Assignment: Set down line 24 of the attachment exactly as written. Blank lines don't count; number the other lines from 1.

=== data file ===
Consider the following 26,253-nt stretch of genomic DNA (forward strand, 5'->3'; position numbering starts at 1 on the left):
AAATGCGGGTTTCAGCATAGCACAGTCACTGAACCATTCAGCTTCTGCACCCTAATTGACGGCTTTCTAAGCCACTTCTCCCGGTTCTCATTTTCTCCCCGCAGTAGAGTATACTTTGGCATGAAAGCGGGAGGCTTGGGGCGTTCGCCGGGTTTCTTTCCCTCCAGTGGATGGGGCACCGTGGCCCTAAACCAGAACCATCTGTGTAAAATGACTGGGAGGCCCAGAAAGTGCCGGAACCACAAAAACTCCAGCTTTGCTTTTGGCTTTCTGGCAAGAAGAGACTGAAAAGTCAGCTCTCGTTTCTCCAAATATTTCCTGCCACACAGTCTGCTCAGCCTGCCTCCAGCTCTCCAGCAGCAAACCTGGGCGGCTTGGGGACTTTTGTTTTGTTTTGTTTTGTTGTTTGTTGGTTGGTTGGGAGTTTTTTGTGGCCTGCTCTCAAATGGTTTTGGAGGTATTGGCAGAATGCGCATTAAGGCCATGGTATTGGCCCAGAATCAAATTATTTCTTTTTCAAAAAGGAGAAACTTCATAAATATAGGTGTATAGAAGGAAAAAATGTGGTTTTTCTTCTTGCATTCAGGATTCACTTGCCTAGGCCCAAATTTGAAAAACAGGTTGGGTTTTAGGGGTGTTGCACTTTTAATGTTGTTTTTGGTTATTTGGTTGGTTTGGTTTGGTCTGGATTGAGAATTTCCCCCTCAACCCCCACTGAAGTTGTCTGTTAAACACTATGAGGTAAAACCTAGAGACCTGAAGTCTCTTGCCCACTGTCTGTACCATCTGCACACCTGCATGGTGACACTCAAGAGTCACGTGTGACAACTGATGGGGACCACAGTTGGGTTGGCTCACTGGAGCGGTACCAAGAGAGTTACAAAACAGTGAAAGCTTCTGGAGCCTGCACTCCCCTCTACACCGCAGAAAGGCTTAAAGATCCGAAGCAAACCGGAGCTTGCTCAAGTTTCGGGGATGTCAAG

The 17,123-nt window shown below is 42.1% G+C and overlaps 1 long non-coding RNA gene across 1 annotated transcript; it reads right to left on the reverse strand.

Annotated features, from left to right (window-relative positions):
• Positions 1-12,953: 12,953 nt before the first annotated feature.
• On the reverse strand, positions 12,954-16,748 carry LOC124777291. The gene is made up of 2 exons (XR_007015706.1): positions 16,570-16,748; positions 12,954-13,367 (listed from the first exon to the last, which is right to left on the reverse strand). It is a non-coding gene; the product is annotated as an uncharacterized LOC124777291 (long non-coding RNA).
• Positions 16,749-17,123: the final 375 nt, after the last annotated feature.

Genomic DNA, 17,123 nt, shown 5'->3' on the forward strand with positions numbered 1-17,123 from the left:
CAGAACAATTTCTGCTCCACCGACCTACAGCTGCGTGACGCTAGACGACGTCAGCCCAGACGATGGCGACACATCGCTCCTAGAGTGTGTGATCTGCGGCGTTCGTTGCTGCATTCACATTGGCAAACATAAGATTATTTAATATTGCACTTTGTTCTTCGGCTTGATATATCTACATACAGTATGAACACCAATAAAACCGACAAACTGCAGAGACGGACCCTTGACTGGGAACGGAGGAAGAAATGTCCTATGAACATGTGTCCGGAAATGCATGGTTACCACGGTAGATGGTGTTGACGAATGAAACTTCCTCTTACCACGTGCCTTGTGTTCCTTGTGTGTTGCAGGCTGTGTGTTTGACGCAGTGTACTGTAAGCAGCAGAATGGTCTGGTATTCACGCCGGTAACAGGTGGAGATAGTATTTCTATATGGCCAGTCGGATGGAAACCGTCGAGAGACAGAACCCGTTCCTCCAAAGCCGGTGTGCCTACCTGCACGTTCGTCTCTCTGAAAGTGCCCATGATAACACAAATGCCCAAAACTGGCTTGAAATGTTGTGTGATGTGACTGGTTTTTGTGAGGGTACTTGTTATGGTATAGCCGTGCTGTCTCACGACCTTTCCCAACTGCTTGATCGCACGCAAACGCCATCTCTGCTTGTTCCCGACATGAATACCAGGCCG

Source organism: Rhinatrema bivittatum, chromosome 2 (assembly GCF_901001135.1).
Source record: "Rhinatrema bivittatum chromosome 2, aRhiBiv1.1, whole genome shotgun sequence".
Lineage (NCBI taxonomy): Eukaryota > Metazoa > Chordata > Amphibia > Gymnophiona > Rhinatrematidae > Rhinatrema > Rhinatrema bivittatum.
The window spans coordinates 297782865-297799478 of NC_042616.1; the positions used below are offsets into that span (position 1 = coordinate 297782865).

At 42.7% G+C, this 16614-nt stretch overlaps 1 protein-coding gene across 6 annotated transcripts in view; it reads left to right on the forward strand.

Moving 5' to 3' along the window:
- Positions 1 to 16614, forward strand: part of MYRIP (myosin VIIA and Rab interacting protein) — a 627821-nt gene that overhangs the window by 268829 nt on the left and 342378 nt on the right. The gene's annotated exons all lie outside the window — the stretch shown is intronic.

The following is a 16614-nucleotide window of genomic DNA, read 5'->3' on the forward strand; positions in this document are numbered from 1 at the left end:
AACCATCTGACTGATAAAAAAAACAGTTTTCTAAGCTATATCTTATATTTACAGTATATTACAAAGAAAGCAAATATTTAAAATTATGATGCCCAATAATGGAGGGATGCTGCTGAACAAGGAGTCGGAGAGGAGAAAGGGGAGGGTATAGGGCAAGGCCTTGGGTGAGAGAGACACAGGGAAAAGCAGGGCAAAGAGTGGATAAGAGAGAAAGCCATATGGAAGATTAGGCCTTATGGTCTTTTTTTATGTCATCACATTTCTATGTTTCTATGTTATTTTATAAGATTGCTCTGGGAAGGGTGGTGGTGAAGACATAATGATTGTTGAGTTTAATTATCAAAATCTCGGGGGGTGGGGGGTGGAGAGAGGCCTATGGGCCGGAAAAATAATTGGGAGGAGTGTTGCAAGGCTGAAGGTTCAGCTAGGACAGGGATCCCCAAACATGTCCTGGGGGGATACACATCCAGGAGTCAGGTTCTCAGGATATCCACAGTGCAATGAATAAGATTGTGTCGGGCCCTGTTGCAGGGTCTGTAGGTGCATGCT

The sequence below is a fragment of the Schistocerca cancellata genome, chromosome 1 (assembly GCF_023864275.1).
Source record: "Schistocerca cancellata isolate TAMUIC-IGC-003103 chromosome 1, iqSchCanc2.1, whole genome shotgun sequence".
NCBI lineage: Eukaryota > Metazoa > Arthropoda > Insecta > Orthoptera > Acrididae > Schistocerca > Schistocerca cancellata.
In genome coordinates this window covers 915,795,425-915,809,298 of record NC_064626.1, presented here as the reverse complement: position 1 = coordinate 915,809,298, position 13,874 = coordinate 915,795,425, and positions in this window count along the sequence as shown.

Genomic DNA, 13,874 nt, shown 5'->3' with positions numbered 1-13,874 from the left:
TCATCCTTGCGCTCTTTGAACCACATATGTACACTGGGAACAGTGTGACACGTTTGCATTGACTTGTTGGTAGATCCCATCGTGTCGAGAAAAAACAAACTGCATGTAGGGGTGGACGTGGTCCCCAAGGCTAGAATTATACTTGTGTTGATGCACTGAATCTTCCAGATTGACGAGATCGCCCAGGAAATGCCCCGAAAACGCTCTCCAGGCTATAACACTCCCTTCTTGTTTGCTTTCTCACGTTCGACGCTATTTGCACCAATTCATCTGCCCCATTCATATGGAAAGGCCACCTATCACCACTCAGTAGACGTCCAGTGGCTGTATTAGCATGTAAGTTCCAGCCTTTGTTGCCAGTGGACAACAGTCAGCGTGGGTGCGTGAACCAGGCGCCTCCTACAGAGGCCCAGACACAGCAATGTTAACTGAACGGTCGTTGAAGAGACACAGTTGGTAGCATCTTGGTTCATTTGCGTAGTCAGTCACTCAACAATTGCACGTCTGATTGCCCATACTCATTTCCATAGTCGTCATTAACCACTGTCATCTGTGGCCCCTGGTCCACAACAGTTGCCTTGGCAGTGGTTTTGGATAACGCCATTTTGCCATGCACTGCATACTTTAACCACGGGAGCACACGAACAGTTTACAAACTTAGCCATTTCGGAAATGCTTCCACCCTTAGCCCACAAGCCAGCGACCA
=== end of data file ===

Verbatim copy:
TCATCCTTGCGCTCTTTGAACCACATATGTACACTGGGAACAGTGTGACACGTTTGCATTGACTTGTTGGTAGATCCCATCGTGTCGAGAAAAAACAAACTGCATGTAGGGGTGGACGTGGTCCCCAAGGCTAGAATTATACTTGTGTTGATGCACTGAATCTTCCAGATTGACGAGATCGCCCAGGAAATGCCCCGAAAACGCTCTCCAGGCTATAACACTCCCTTCTTGTTTGCTTTCTCACGTTCGACGCTATTTGCACCAATTCATCTGCCCCATTCATATGGAAAGGCCACCTATCACCACTCAGTAGACGTCCAGTGGCTGTATTAGCATGTAAGTTCCAGCCTTTGTTGCCAGTGGACAACAGTCAGCGTGGGTGCGTGAACCAGGCGCCTCCTACAGAGGCCCAGACACAGCAATGTTAACTGAACGGTCGTTGAAGAGACACAGTTGGTAGCATCTTGGTTCATTTGCGTAGTCAGTCACTCAACAATTGCACGTCTGATTGCCCATACTCATTTCCATAGTCGTCATTAACCACTGTCATCTGTGGCCCCTGGTCCACAACAGTTGCCTTGGCAGTGGTTTTGGATAACGCCATTTTGCCATGCACTGCATACTTTAACCACGGGAGCACACGAACAGTTTACAAACTTAGCCATTTCGGAAATGCTTCCACCCTTAGCCCACAAGCCAGCGACCA